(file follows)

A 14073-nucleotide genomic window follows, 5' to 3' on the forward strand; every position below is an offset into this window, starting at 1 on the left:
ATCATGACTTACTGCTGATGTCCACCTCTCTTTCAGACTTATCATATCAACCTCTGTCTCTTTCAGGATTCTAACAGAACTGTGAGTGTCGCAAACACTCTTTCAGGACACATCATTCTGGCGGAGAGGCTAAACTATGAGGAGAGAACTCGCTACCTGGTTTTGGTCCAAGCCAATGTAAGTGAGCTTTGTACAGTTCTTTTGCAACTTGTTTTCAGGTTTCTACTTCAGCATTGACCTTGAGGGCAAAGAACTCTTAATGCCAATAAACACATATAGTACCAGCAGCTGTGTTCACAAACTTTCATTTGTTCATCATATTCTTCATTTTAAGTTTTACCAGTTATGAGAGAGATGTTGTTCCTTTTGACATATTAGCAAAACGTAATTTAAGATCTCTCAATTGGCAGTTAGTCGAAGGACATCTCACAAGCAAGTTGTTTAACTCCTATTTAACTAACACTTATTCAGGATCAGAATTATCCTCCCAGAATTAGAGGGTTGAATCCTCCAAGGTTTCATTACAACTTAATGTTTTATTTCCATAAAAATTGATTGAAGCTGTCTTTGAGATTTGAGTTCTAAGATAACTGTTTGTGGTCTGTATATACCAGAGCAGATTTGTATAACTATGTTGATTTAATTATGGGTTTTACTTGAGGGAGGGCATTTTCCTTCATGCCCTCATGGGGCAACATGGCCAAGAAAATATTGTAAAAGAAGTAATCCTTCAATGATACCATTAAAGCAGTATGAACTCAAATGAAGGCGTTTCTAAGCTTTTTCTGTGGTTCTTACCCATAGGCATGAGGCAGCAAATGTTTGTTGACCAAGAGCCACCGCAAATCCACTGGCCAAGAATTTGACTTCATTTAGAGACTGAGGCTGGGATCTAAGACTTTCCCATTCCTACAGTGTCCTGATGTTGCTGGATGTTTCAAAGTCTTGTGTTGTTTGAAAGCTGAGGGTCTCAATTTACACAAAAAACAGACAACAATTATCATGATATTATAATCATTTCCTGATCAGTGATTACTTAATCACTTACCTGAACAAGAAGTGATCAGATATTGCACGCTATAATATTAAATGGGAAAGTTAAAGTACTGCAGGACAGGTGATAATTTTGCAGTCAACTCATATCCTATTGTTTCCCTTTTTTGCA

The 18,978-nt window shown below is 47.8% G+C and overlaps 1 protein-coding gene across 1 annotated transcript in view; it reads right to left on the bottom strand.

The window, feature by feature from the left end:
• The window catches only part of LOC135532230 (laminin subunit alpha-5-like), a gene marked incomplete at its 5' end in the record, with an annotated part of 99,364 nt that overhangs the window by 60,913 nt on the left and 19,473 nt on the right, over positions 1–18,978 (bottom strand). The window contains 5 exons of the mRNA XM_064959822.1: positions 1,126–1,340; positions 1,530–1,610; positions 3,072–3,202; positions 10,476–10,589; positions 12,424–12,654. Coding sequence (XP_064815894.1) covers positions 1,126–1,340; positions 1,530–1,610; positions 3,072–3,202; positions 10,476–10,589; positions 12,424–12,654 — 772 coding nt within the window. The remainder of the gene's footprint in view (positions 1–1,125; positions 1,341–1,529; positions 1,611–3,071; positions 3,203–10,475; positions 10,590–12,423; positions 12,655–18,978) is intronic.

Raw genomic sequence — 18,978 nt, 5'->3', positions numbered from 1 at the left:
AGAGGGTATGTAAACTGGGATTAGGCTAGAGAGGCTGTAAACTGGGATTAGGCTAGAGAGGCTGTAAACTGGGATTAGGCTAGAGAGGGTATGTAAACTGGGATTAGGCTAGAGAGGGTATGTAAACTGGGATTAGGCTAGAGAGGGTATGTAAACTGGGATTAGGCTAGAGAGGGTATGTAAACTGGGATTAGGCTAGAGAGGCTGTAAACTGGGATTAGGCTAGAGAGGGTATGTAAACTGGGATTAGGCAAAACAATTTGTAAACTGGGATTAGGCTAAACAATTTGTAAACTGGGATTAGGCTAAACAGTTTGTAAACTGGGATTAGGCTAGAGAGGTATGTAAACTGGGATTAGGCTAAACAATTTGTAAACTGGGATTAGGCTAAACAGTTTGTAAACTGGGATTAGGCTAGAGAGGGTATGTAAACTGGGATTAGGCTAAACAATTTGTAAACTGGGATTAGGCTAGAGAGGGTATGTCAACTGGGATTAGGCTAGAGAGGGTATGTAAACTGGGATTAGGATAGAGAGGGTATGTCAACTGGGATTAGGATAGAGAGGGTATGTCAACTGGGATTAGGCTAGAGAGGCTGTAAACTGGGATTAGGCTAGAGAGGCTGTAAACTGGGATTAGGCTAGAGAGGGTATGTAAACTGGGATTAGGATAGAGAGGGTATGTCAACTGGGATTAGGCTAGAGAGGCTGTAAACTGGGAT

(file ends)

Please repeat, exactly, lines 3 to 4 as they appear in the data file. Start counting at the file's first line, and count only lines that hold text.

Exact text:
The 18,978-nt window shown below is 47.8% G+C and overlaps 1 protein-coding gene across 1 annotated transcript in view; it reads right to left on the bottom strand.

The window, feature by feature from the left end: